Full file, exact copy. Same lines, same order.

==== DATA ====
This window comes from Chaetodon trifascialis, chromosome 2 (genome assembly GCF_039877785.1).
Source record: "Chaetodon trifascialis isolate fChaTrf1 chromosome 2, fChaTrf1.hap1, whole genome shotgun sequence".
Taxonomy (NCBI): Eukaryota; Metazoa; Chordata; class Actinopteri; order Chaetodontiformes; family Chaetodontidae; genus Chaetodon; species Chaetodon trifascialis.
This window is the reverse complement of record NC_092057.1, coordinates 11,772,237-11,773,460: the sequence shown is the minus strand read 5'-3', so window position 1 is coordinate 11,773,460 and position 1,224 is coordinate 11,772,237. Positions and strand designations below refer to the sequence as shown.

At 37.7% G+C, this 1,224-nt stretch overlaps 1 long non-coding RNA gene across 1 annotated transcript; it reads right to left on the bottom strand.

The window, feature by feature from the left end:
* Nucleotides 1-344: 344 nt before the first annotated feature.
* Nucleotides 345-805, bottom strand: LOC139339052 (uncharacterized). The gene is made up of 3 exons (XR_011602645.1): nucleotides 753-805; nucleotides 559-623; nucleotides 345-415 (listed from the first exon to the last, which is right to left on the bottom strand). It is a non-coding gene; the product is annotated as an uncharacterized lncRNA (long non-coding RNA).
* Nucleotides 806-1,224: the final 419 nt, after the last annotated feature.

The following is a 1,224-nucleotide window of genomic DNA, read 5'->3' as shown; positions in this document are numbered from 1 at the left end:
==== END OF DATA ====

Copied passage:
This window comes from Chaetodon trifascialis, chromosome 2 (genome assembly GCF_039877785.1).
Source record: "Chaetodon trifascialis isolate fChaTrf1 chromosome 2, fChaTrf1.hap1, whole genome shotgun sequence".
Taxonomy (NCBI): Eukaryota; Metazoa; Chordata; class Actinopteri; order Chaetodontiformes; family Chaetodontidae; genus Chaetodon; species Chaetodon trifascialis.
This window is the reverse complement of record NC_092057.1, coordinates 11,772,237-11,773,460: the sequence shown is the minus strand read 5'-3', so window position 1 is coordinate 11,773,460 and position 1,224 is coordinate 11,772,237. Positions and strand designations below refer to the sequence as shown.

At 37.7% G+C, this 1,224-nt stretch overlaps 1 long non-coding RNA gene across 1 annotated transcript; it reads right to left on the bottom strand.

The window, feature by feature from the left end:
* Nucleotides 1-344: 344 nt before the first annotated feature.
* Nucleotides 345-805, bottom strand: LOC139339052 (uncharacterized). The gene is made up of 3 exons (XR_011602645.1): nucleotides 753-805; nucleotides 559-623; nucleotides 345-415 (listed from the first exon to the last, which is right to left on the bottom strand). It is a non-coding gene; the product is annotated as an uncharacterized lncRNA (long non-coding RNA).
* Nucleotides 806-1,224: the final 419 nt, after the last annotated feature.

The following is a 1,224-nucleotide window of genomic DNA, read 5'->3' as shown; positions in this document are numbered from 1 at the left end: